Disaster Planning: Norway builds a 'doomsday vault'

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The Independent Online

Norway has revealed a plan to build a "doomsday vault" hewn out of an Arctic mountain to store two million crop seeds in the event of a global disaster.

The store is designed to hold all the seeds representing the world's crops and is being built to safeguard future food supplies in the event of widespread environmental collapse.

"If the worst came to the worst, this would allow the world to reconstruct agriculture on this planet," Cary Fowler, the director of the Global Crop Diversity Trust, told New Scientist magazine. The Norwegian government is planning to start work on the seed vault next year when construction engineers will drill into a sandstone mountain on the island of Spitsbergen, part of the Svalbard archipelago, about 600 miles from the North Pole.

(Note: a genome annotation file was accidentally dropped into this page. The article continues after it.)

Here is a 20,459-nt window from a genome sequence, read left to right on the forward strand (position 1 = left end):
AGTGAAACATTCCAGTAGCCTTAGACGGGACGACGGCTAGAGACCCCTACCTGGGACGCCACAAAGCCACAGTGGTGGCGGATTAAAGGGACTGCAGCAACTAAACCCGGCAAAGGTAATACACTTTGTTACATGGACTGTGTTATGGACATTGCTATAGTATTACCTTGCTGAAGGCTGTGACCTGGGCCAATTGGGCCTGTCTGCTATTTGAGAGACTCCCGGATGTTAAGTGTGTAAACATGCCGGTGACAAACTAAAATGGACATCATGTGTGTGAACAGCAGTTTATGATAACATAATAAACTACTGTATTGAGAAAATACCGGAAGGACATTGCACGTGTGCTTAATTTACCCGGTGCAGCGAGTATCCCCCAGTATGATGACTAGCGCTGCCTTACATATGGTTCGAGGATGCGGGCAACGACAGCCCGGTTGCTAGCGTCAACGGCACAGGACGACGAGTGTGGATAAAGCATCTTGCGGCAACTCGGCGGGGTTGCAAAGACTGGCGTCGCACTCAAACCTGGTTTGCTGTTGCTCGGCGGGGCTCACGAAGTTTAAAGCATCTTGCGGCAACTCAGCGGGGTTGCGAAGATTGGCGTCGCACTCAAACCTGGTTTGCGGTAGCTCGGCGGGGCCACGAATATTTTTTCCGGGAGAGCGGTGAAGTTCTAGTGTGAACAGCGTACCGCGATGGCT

Permafrost will keep the vault below freezing point and the seeds will be further protected by metre-thick walls of reinforced concrete, two airlocks and high-security, blast-proof doors. To survive, the seeds need to be frozen. The plan is to replace the air inside the vault each winter, when temperatures on Spitsbergen fall to minus 18C.

"This will be the world's most secure gene bank by some orders of magnitude," said Dr Fowler. "But its seeds will only be used when all other samples have gone for some reason. It is a fail-safe depository, rather than a conventional seed bank." The £1.67m facility will not be permanently manned but "the mountains are patrolled by polar bears".

The proposal is backed by Norway, which outlined a similar project in the 1980s that was thwarted at the time by the Soviet Union's access to Spitsbergen.

Wera Helstroem, a spokeswoman for Norway's foreign ministry said: "Norway is seen as a good place, because it has a stable society and democracy."

The number of seeds and types of plants would be determined by the countries wishing to use the seed bank, which would be operated as if it were a bank vault, she added. "It is like a bank box. We own the vault, but other countries own what is in it. They can put things in and take them out whenever they want to."

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